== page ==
Jessie rolls the strange word around a bit, before saying, “A moot? Is she well enough to converse? I think there might be much that she and I could share that would help both our causes.”
“Oh, no, I must have used the wrong word. What is it you folk do when all must gather to judge… oh yes, a court! We’re going to have to gather enough for a Court! It’s okay though, sweetie, you aren’t in any trouble. I’ve already heard back just now from a very nice elm over towards Ill Fell Falken that you really did save the lady from a bunch of Orcs that were hunting her. You don’t have anything to fear.”
Jessie felt a bit better after hearing this, and also a bit pleased at the idea that, if she got along well with this strange leafy woman, she might be able to get word on what the orcs were up to throughout the wood! “I’m glad, ma’am. It would upset me to have ill-feelings with the good folk of this valley, especially when these evil grey-skinned orcs are invading from the mountains. Those who support the Light must stick together.”
The tree lady shook her head, and said, “I’m sorry, Lauchlin was it? You seem to be a bit confused. The, um, ‘Orcs’, aren’t evil. At least, no more than your people are. Actually, quite a bit less than most of your people. It was your ancestors that caused the second breaking, after all. Oh, I know you personally weren’t responsible, but then again, neither were any Orcs.”
“Anyway, the Orcs are a bunch of belligerent, violent hot heads, at least the MEN are, but for the most part they eat meat and stay well away from the valley here, which is a LOT more than I can say for your kind! For dozens of seasons now, the sound of an axe has been heard ringing through these woods, and you can bet your pretty sword the Orcs never dared harm an old tree just to start a fire for the night!”
“But I’ll grant you that when the tribes come down out of the mountain to prepare their heroes for the next war, it gets a bit messy. Takes months for things to get back to normal with the scrub and firebreaks.”
Jessie, so startled by the turn the conversation had taken, and nearly shaking with hot anger, says “Messy? Messy? They came in the night. They came over our walls and slaughtered my father, mother, sisters, brothers, grandparents and all who lived at our hold…I fell from the wall and was left for dead or we would not be conversing now. You may not think them evil, but that is the most polite word I can think of.”
The tree lady just smiled, and said “Ah. I see you’re getting upset. But really, do you call it evil when any beings’ father, or mother, or sister, or brother is killed? Or does that only apply to your own kind? For you and yours at your great stone keep have slaughtered mine own kindred in the thousands!”
A little softer voiced, with a little less fire in the eye, the tree lady continued, “But you certainly are entitled to your anger, and may direct it at whomever you wish. As one of the few of the moot with a voice that can be heard by your kind, I am not permitted to vent my own feelings when I might be thought to speak for the moot as a whole.”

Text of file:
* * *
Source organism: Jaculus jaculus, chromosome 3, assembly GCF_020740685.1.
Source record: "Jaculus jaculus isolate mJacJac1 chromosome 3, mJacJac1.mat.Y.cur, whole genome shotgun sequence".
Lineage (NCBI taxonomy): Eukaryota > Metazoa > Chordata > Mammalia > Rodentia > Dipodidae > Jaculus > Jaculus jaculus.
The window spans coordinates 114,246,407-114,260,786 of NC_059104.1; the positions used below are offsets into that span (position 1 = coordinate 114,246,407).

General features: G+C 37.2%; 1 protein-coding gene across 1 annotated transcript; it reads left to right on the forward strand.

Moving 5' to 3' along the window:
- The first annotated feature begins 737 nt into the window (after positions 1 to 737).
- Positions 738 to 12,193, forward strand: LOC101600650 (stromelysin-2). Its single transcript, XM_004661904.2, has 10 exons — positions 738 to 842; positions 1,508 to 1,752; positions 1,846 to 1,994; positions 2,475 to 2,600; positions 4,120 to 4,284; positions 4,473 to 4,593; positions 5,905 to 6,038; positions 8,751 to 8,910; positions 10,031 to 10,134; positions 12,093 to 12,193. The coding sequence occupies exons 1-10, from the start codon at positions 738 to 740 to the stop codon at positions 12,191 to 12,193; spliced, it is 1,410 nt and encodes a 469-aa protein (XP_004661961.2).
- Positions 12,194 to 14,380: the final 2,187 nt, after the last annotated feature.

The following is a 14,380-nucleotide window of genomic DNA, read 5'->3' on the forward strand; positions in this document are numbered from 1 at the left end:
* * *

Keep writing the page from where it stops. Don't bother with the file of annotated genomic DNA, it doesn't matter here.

But with just a hint of a pert spark in her eye, “But don’t you be sitting there and be telling me about massacres and telling me what evil is or isn’t in this valley, young sir. I’ll not be sitting here listening to that in my own glade! If it wasn’t for the friends you have among the elms towards leaping faun brook and bare knob, I wouldn’t still be here talking with you!”
Jessie takes a deep breath and tries to calm down. “Ma’am, If me or mine hurt yours, this is the first I know of it. To my knowledge I have never offered hurt to any who have not threatened or harmed me or mine. Fergus always told me that I had much to learn.”
“Well now, and seems to me you’ve suffered a great deal more in the last month than we have, and with considerably less warning. My apologies. It’s never an easy thing to lose someone that you love. Maybe we got off to a bad start. It’s pretty obvious you’ve been under a bit of a strain, dear, and I certainly haven’t had much chance to get my feelings off my chest lately! Let’s try again from the beginning, okay? I’m Trelauna LeLairch, but you can call me Launa!”
“It’s my honor, Lady Launa. My name is Lauchlin MacQuarrie, but please call me Lauchlin.”
The tree lady looked pleased, but said “Oh, you don’t have to call me Lady, just Launa is fine!” Giggling, she said “My, isn’t Lauchlin an awfully unusual name for a woman among your people? I thought you went in for soft sounds at the end of the name, like we do!”
Jessie turned beet red, thinking to herself, “Oh shit oh shit, well its not likely she is going to run to Doneghal with the information, is it?” Trying to control the sudden blush that sprang unbidden to her cheeks, she said “This is embarrassing……is my disguise that transparent?”
The tree lady seems quite pleased, saying “Oh, I’m sorry, I didn’t mean to upset you! Oh, but you don’t know! Oh, this is kind of fun!” The girl claps her hands together quickly in obvious delight, bouncing up and down in her little space in the bole of the tree. “Oh, I’m always talking to all of the trees around me, all of the time, and ever since you came into the glade with the Lady, I’ve been asking all the Gnurls and Sprouts to pass on all my questions about you, and ever since this evening started to darken answers have been coming in from trees out towards your home!”